The story broke on 16th November 2016 announced as a new partnership between Cadbury and The Fairtrade Foundation. Is this a good news ‘new partnership’ or has Cadbury dropped Fairtrade and are trying to get Fairtrade credibility regardless? Also what do other people and the media say is happening. Read on...
All Meaningful Chocolate products are Fairtrade. This means we buy Fairtrade Chocolate. We are also registered internationally as a Fairtrade Company. These two things mean we can use the Fairtrade Mark on all of our products. But you can’t just put the Fairtrade Mark on boxes or packs. There are very strict guidelines about what you can say, where the mark goes, how near to the edge of the box it can go. This is understandable as the Fairtrade Mark tells customers that the goods are Fairtrade so it has to be clear.
The chocolate industry is worth £120,000,000,000. But big businesses have spent decades resisting Fairtrade. They have resisted or used other schemes because Fairtrade is the gold standard of ethical schemes and involves giving up more profit than cheaper alternatives such as Rain Forest Alliance.
The Fairtrade system checks the supply chain. Fairtrade certified growers receive a fair price for their crops along with a cash bonus known as the Fairtrade Premium. This Premium can be spent on building schools, hospitals or providing fresh water. The Fairtrade Premium adds up. Cadbury pays millions in Fairtrade Premiums to farmer cooperatives every year. But not for much longer.
In 2009 Cadbury announced that the Chocolate used in Dairy Milk and its drinking chocolate was to be Fairtrade certified. It was described at the time as a ‘ground-breaking move’. Cadbury Chief Executive, Todd Stitzer, said ‘By working together, the Fairtrade Foundation and Cadbury believe we can get more people in the UK to buy Fairtrade products and achieve more for this cause than we ever could individually.’ Then Kraft bought Cadbury. Five years later Cadbury has decided it wants to use its own scheme and no longer use Fairtrade certified ingredients. Will it be as good as Fairtrade? Those who run Fairtrade hope so. Cadbury tells us yes. But I have my doubts given the history of corporate attitudes to Fairtrade.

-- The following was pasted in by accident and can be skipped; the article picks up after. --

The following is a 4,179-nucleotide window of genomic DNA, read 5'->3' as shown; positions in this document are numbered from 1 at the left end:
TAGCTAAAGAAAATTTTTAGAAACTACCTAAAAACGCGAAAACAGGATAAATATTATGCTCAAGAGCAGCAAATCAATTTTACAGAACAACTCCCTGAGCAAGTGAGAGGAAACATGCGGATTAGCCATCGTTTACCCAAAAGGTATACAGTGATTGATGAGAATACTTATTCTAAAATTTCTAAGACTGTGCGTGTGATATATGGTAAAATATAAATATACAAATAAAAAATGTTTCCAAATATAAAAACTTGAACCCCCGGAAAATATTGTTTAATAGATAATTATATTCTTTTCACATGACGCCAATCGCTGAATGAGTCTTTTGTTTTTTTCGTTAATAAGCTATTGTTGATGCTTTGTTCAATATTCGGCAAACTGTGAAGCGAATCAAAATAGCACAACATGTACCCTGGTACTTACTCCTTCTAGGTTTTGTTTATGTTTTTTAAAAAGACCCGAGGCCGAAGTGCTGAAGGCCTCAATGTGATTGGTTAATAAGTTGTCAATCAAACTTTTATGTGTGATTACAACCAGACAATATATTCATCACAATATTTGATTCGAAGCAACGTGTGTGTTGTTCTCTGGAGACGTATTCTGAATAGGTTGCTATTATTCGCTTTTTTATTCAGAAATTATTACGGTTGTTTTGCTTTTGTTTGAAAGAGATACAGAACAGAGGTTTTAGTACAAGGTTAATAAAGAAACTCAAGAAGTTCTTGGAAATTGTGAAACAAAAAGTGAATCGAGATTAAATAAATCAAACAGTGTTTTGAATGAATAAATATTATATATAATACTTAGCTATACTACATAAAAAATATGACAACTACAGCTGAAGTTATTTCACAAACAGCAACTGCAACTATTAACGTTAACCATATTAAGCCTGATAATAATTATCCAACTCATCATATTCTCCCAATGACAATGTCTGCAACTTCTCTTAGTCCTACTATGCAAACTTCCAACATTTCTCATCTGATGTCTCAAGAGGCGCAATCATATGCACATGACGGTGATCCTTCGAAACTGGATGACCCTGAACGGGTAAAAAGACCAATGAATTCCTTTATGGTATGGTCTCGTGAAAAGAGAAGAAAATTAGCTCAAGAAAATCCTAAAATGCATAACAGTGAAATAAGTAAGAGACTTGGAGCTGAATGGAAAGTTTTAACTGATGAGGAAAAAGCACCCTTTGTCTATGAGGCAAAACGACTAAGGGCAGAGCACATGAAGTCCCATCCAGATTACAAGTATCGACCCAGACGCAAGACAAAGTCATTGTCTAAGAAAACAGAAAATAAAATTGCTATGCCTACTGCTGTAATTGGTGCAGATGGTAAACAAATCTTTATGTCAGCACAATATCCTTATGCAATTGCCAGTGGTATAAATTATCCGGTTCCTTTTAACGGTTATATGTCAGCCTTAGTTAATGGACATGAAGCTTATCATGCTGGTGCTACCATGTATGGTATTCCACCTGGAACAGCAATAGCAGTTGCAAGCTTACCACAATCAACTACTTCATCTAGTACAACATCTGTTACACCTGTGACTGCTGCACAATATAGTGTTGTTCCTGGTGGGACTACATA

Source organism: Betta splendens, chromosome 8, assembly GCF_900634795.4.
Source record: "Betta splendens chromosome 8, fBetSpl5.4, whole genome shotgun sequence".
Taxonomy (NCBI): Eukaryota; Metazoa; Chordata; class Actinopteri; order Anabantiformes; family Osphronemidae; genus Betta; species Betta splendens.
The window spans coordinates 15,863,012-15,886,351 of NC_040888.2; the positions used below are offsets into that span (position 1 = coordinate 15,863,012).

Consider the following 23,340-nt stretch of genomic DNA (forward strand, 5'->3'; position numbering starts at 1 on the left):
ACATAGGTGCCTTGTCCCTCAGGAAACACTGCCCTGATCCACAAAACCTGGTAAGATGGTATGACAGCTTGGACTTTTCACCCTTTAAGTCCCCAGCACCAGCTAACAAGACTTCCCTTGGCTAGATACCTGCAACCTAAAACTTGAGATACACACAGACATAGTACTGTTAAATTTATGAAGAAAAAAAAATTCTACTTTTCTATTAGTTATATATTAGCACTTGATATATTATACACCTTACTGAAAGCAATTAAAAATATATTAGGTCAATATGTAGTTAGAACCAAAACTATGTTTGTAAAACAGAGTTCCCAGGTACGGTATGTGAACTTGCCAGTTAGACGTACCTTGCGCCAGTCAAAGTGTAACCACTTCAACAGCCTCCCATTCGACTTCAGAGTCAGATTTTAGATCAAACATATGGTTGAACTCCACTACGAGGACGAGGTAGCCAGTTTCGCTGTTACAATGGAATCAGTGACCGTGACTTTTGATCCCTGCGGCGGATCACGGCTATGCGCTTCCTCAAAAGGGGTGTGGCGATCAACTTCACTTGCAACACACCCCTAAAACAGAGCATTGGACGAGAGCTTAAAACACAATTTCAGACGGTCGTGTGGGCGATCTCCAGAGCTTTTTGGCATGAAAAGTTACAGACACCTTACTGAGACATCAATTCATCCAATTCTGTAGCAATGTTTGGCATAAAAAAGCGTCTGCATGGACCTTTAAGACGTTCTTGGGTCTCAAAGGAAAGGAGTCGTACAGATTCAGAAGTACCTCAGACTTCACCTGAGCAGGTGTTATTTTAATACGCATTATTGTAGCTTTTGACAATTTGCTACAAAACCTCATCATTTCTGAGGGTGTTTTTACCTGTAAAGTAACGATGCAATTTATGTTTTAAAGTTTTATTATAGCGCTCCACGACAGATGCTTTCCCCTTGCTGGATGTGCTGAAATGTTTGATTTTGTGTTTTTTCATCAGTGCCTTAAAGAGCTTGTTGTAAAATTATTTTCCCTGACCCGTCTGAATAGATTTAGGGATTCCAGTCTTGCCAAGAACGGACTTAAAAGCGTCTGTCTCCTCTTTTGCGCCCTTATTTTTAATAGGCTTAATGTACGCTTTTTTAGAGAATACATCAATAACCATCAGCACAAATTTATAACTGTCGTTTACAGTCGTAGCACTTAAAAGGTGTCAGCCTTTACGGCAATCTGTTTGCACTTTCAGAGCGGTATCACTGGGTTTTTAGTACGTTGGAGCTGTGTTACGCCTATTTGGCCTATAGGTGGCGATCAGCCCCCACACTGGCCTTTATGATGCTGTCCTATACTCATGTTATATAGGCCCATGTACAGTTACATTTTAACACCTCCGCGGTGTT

The first clue to what is about to happen is that Cadbury has designed a new ‘Cocoa Life’ logo for the front of its packs, but they still want to have the Fairtrade logo on the back of their bars even though there are no Fairtrade ingredients in them. I suppose it gives Fairtrade credibility regardless. It seems to be a fudge.
In 2014, after 20 years of warnings about low payments to growers, just 1.2% of global cocoa sales and less than 1% of global sugar sales were Fairtrade certified. This has led to a crisis in the chocolate supply chain, a crisis which continues today.
In 2016 some farmers still live on as little as £1.60 a day. Speaking this October at the London Chocolate Forum, the Head of the Fairtrade West Africa Producer Network said, ‘Most of them are living in straw huts, they can’t get drinking water or send their children to school.’ As a result the average age of cocoa farmers is 51. Younger farmers are leaving the poor wages behind and moving to the cities or ripping up cocoa trees and planting more lucrative crops.